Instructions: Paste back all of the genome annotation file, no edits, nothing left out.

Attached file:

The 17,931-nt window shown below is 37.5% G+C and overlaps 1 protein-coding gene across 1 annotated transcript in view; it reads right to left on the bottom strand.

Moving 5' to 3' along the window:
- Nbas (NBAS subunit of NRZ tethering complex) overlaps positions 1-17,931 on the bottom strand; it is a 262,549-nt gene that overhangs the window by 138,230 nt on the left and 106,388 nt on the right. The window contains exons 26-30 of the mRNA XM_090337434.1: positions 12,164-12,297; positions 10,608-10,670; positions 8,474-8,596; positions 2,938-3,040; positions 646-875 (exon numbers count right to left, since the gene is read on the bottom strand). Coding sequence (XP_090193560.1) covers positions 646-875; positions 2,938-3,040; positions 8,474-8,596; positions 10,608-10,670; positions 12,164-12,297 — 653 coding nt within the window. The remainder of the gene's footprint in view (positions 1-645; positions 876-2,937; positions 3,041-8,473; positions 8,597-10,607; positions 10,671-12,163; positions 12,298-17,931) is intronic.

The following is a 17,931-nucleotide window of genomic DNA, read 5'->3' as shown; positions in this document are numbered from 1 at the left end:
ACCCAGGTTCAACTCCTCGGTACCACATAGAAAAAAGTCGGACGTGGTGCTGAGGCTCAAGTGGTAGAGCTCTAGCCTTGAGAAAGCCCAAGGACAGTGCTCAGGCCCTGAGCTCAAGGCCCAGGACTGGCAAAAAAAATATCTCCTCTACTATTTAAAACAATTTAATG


The 17,931-nt window shown below is 37.5% G+C and overlaps 1 protein-coding gene across 1 annotated transcript in view; it reads right to left on the bottom strand.

Moving 5' to 3' along the window:
- Nbas (NBAS subunit of NRZ tethering complex) overlaps positions 1-17,931 on the bottom strand; it is a 262,549-nt gene that overhangs the window by 138,230 nt on the left and 106,388 nt on the right. The window contains exons 26-30 of the mRNA XM_090337434.1: positions 12,164-12,297; positions 10,608-10,670; positions 8,474-8,596; positions 2,938-3,040; positions 646-875 (exon numbers count right to left, since the gene is read on the bottom strand). Coding sequence (XP_090193560.1) covers positions 646-875; positions 2,938-3,040; positions 8,474-8,596; positions 10,608-10,670; positions 12,164-12,297 — 653 coding nt within the window. The remainder of the gene's footprint in view (positions 1-645; positions 876-2,937; positions 3,041-8,473; positions 8,597-10,607; positions 10,671-12,163; positions 12,298-17,931) is intronic.

The following is a 17,931-nucleotide window of genomic DNA, read 5'->3' as shown; positions in this document are numbered from 1 at the left end:
ACCCAGGTTCAACTCCTCGGTACCACATAGAAAAAAGTCGGACGTGGTGCTGAGGCTCAAGTGGTAGAGCTCTAGCCTTGAGAAAGCCCAAGGACAGTGCTCAGGCCCTGAGCTCAAGGCCCAGGACTGGCAAAAAAAATATCTCCTCTACTATTTAAAACAATTTAATG